Wednesday, November 11, 2015

Slide Images for November 11

Aunt Jemima and the Pillsbury Doughboy
Jeff Donaldson

Revolutionary Suit
Jae Jarrell


George Parks, Jr.

Foxy Brown
Jack Hill

Scream Blacula Scream
Bob Kelljan

Flag for the Moon: Die Nigger
Faith Ringgold

 Injustice Case
David Hammons

 The Liberation of Aunt Jemima
Betye Saar

Homage to My Young Black Sisters
Elizabeth Catlett

Family Jules: NNN (No Naked Niggahs)
Barkley L. Hendricks

Brilliantly Endowed (Self-Portrait)
Barkley L. Hendricks

Terms of the Day for November 11

  • Protest Art – a broad term that refers to creative works that concern or are produced by activists and social movements.
  • AfriCOBRA – (African Commune of Bad Relevant Artists) a collective of African American artists in Chicago that specifically took on the goal of creating a new revolutionary black aesthetic. 
  • Exploitation Film –  an informal label which may be applied to any film which is generally considered to be both low budget and of low moral or artistic merit, and therefore apparently attempting to gain financial success by "exploiting" a current trend or a niche genre or a base desire for lurid subject matter.
  • Blaxploitation Film –  a film genre which emerged in the United States in the 1970s aimed at an urban black audience.  These films were often low-budget, had majority African American casts, and used funk music and urban slang of the time.  They were often criticized for perpetuating stereotypes.

Monday, November 9, 2015

Study Guide for Quiz #2

Below are nine images from which I will choose the five slide identifications on Quiz #2:

The Banjo Lesson
Henry Ossawa Tanner

Aaron Douglas

 African Dancer
Richmond Barthé

Wiliam Edmondson

 Migration of the Negro, Panel 1: During the World War there was a Great Migration North by Southern Negroes
Jacob Lawrence

Harlem Turns White
Norman Lewis

 Rocket to the Moon
Romare Bearden

The Liberation of Aunt Jemima
Betye Saar

Below are three essay topics from which I will choose the one for Quiz #2
  1. In the early decades of the 20th Century, African American leaders like W.E.B. Dubois and Alain Locke issued a call to African American artists to create a new "black aesthetic" that would "uplift the race" and deliberately reconnect with the traditional and ancient arts of Africa.  Name two of the artists who made work aimed at answering this call and describe how each did so.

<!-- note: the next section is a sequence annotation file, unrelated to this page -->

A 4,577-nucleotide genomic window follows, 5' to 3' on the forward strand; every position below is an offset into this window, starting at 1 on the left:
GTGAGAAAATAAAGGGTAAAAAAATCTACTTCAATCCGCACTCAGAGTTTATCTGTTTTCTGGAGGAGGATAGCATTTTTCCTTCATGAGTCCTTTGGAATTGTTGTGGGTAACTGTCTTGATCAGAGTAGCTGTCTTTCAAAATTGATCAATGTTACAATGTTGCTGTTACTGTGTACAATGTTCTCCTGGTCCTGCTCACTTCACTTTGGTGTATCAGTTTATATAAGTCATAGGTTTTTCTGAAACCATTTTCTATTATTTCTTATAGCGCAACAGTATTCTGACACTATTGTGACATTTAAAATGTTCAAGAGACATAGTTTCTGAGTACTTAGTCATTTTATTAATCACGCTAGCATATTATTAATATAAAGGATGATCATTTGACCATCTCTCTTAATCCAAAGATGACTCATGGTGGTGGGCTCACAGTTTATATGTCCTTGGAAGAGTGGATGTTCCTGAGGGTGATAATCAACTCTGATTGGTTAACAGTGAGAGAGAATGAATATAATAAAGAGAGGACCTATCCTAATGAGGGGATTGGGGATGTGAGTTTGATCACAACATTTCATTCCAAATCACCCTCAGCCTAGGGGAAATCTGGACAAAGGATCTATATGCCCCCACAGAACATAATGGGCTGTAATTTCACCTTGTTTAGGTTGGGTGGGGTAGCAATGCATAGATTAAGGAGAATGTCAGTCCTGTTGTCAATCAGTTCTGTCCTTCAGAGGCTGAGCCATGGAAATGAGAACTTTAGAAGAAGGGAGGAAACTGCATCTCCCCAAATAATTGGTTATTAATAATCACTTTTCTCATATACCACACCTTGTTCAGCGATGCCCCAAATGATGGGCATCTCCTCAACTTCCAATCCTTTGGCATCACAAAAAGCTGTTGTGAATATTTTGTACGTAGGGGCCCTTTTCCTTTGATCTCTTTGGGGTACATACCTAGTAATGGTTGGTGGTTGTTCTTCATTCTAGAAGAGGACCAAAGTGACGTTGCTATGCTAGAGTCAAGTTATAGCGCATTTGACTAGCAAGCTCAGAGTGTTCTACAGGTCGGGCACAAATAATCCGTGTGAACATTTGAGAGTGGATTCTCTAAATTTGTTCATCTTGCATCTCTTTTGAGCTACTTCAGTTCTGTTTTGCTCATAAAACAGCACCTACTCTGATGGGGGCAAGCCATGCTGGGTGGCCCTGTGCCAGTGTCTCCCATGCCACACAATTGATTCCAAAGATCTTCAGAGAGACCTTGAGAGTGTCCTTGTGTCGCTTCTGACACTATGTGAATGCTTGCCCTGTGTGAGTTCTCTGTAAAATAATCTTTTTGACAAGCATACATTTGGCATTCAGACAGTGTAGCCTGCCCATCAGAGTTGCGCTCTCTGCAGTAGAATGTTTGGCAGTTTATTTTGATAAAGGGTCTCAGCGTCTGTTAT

2. Define Primitivism and tell how it is demonstrated in at least two artworks that you have seen in class.
  3. Describe the prominent artistic style of the WPA/FAP and explain what changes Archibald Motley, Jr. made to his stylistic approach when he painted Picnic as a government commission.

Slide Images for November 9

 The “Little Rock Nine” students integrated into the all-white Central High School in Little Rock, Arkansas, escorted by soldiers from the 101st Airborne Division

 Cover of Time Magazine
September 27, 1963

 Governor George Wallace attempting to block integration at the University of Alabama by standing in the door.
June 11, 1963

 Martin Luther King, Jr.
1929-1968 (assassinated)

Malcom X
1925-1965 (assassinated)

 Examples of Civil Disobedience

Examples of Confrontation & Self Defense

 Prevalence of Ritual: Mysteries
Romare Bearden

Three Folk Musicians
Romare Bearden

 Three Musicians
Pablo Picaso

Rocket to the Moon
Romare Bearden

 The Dance
Emilio Cruz

 Red Azaleas Singing and Dancing Rock and Roll Music
Alma Thomas

Sam Gilliam

Sam Gilliam

Terms of the Day for November 9

  • The African-American Civil Rights Movement – a collection of social movements in the United States whose goal was to end racial segregation and discrimination against black Americans and enforce constitutional voting rights to them.  The movement was most active during a period from 1955-68.
  • Spiral – a collective of AfricanAmerican artists initially formed by Romare Bearden, Charles Alston, Norman Lewis, and Hale Woodruff on July 5, 1963. The artists in the group were moved to come together and discuss their own engagement in the struggle for civil rights, even though each found engagement in a different way. 
  • Washington Color School – a Washington, DC-based visual art movement of the late 1950s through the mid-1970s which was related  to abstract expressionism but made attempts to be much more minimal and structured than abstract expressionism.  Members of the movement referred to themselves as “Colorists”.